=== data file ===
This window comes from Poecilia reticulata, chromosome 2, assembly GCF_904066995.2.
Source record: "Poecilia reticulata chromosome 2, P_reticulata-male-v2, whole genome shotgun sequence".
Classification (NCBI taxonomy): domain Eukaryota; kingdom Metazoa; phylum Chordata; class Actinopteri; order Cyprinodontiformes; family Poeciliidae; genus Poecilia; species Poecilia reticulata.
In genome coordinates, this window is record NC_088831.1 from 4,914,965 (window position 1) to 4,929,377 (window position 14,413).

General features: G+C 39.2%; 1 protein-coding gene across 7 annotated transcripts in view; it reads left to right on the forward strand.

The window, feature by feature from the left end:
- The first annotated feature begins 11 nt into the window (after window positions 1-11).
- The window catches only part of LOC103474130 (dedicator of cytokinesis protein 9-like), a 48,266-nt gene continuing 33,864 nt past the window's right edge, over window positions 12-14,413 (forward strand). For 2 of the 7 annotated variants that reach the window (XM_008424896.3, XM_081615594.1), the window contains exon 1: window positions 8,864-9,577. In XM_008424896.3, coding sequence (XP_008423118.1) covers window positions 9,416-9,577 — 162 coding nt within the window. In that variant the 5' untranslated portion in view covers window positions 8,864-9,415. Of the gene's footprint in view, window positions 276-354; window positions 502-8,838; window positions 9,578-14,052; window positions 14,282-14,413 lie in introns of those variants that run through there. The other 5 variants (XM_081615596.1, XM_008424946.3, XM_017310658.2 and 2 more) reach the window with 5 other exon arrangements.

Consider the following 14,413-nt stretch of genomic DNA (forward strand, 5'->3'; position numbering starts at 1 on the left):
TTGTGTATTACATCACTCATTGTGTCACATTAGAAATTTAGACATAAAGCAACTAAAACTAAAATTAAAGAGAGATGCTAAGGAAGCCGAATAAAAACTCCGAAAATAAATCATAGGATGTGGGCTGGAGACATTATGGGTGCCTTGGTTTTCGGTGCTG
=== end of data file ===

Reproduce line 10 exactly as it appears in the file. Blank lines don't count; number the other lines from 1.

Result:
TTGTGTATTACATCACTCATTGTGTCACATTAGAAATTTAGACATAAAGCAACTAAAACTAAAATTAAAGAGAGATGCTAAGGAAGCCGAATAAAAACTCCGAAAATAAATCATAGGATGTGGGCTGGAGACATTATGGGTGCCTTGGTTTTCGGTGCTG